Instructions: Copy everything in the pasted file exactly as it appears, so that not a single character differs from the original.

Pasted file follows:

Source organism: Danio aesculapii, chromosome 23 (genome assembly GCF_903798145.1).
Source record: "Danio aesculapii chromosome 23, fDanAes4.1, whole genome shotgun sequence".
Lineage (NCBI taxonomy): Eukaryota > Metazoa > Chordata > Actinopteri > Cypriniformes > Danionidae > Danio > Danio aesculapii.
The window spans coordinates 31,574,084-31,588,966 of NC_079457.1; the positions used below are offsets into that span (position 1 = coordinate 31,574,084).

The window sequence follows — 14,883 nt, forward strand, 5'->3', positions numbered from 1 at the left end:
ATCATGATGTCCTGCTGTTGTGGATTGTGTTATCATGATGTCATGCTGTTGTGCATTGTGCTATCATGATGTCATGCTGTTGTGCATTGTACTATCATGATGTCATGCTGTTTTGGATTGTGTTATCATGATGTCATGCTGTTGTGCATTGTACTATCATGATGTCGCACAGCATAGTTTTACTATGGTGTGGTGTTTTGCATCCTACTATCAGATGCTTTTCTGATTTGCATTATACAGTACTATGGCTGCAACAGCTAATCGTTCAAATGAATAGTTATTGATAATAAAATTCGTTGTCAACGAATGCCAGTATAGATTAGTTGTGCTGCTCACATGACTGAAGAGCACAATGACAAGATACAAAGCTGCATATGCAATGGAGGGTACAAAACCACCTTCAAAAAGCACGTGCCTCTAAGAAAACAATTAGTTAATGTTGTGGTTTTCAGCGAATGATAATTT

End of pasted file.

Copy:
Source organism: Danio aesculapii, chromosome 23 (genome assembly GCF_903798145.1).
Source record: "Danio aesculapii chromosome 23, fDanAes4.1, whole genome shotgun sequence".
Lineage (NCBI taxonomy): Eukaryota > Metazoa > Chordata > Actinopteri > Cypriniformes > Danionidae > Danio > Danio aesculapii.
The window spans coordinates 31,574,084-31,588,966 of NC_079457.1; the positions used below are offsets into that span (position 1 = coordinate 31,574,084).

The window sequence follows — 14,883 nt, forward strand, 5'->3', positions numbered from 1 at the left end:
ATCATGATGTCCTGCTGTTGTGGATTGTGTTATCATGATGTCATGCTGTTGTGCATTGTGCTATCATGATGTCATGCTGTTGTGCATTGTACTATCATGATGTCATGCTGTTTTGGATTGTGTTATCATGATGTCATGCTGTTGTGCATTGTACTATCATGATGTCGCACAGCATAGTTTTACTATGGTGTGGTGTTTTGCATCCTACTATCAGATGCTTTTCTGATTTGCATTATACAGTACTATGGCTGCAACAGCTAATCGTTCAAATGAATAGTTATTGATAATAAAATTCGTTGTCAACGAATGCCAGTATAGATTAGTTGTGCTGCTCACATGACTGAAGAGCACAATGACAAGATACAAAGCTGCATATGCAATGGAGGGTACAAAACCACCTTCAAAAAGCACGTGCCTCTAAGAAAACAATTAGTTAATGTTGTGGTTTTCAGCGAATGATAATTT